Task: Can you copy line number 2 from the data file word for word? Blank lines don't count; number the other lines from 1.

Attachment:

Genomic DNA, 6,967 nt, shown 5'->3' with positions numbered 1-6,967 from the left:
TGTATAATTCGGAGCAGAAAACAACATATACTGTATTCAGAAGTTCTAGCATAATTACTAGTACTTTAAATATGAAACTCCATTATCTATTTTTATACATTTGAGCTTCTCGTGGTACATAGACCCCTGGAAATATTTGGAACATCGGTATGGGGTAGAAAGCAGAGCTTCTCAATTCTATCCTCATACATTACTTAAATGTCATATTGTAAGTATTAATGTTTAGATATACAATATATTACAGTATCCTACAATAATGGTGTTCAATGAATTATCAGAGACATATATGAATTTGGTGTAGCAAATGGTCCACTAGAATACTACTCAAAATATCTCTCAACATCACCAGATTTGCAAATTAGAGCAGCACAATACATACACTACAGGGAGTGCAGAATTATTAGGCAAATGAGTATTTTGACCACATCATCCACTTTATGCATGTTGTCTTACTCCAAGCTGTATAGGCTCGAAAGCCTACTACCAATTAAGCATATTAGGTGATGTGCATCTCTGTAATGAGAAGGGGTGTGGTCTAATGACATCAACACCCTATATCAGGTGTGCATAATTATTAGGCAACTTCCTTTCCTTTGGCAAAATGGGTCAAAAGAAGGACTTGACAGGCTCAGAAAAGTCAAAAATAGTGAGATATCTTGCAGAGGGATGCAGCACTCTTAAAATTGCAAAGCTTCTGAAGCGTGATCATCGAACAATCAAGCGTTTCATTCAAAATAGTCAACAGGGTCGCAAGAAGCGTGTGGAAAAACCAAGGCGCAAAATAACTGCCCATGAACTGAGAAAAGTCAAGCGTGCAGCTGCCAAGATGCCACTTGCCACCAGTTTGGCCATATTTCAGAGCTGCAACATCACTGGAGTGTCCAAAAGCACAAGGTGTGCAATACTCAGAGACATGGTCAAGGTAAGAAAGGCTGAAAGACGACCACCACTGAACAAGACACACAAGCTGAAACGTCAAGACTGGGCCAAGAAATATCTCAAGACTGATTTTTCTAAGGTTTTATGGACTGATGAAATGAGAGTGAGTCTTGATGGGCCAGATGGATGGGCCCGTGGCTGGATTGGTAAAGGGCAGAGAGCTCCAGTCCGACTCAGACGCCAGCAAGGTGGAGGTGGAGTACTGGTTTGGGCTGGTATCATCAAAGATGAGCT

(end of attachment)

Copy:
TGTATAATTCGGAGCAGAAAACAACATATACTGTATTCAGAAGTTCTAGCATAATTACTAGTACTTTAAATATGAAACTCCATTATCTATTTTTATACATTTGAGCTTCTCGTGGTACATAGACCCCTGGAAATATTTGGAACATCGGTATGGGGTAGAAAGCAGAGCTTCTCAATTCTATCCTCATACATTACTTAAATGTCATATTGTAAGTATTAATGTTTAGATATACAATATATTACAGTATCCTACAATAATGGTGTTCAATGAATTATCAGAGACATATATGAATTTGGTGTAGCAAATGGTCCACTAGAATACTACTCAAAATATCTCTCAACATCACCAGATTTGCAAATTAGAGCAGCACAATACATACACTACAGGGAGTGCAGAATTATTAGGCAAATGAGTATTTTGACCACATCATCCACTTTATGCATGTTGTCTTACTCCAAGCTGTATAGGCTCGAAAGCCTACTACCAATTAAGCATATTAGGTGATGTGCATCTCTGTAATGAGAAGGGGTGTGGTCTAATGACATCAACACCCTATATCAGGTGTGCATAATTATTAGGCAACTTCCTTTCCTTTGGCAAAATGGGTCAAAAGAAGGACTTGACAGGCTCAGAAAAGTCAAAAATAGTGAGATATCTTGCAGAGGGATGCAGCACTCTTAAAATTGCAAAGCTTCTGAAGCGTGATCATCGAACAATCAAGCGTTTCATTCAAAATAGTCAACAGGGTCGCAAGAAGCGTGTGGAAAAACCAAGGCGCAAAATAACTGCCCATGAACTGAGAAAAGTCAAGCGTGCAGCTGCCAAGATGCCACTTGCCACCAGTTTGGCCATATTTCAGAGCTGCAACATCACTGGAGTGTCCAAAAGCACAAGGTGTGCAATACTCAGAGACATGGTCAAGGTAAGAAAGGCTGAAAGACGACCACCACTGAACAAGACACACAAGCTGAAACGTCAAGACTGGGCCAAGAAATATCTCAAGACTGATTTTTCTAAGGTTTTATGGACTGATGAAATGAGAGTGAGTCTTGATGGGCCAGATGGATGGGCCCGTGGCTGGATTGGTAAAGGGCAGAGAGCTCCAGTCCGACTCAGACGCCAGCAAGGTGGAGGTGGAGTACTGGTTTGGGCTGGTATCATCAAAGATGAGCT